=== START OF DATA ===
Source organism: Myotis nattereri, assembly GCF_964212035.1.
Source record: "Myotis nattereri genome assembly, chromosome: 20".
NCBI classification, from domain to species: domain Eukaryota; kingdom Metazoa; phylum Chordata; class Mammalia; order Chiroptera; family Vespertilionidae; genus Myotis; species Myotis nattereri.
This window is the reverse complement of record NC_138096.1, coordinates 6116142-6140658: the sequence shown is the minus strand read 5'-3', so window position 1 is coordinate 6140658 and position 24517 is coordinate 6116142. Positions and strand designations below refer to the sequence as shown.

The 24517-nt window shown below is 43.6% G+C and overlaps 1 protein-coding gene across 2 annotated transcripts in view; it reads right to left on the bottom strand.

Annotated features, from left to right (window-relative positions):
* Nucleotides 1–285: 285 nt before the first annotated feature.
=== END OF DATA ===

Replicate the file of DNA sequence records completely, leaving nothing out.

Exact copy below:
Source organism: Myotis nattereri, assembly GCF_964212035.1.
Source record: "Myotis nattereri genome assembly, chromosome: 20".
NCBI classification, from domain to species: domain Eukaryota; kingdom Metazoa; phylum Chordata; class Mammalia; order Chiroptera; family Vespertilionidae; genus Myotis; species Myotis nattereri.
This window is the reverse complement of record NC_138096.1, coordinates 6116142-6140658: the sequence shown is the minus strand read 5'-3', so window position 1 is coordinate 6140658 and position 24517 is coordinate 6116142. Positions and strand designations below refer to the sequence as shown.

The 24517-nt window shown below is 43.6% G+C and overlaps 1 protein-coding gene across 2 annotated transcripts in view; it reads right to left on the bottom strand.

Annotated features, from left to right (window-relative positions):
* Nucleotides 1–285: 285 nt before the first annotated feature.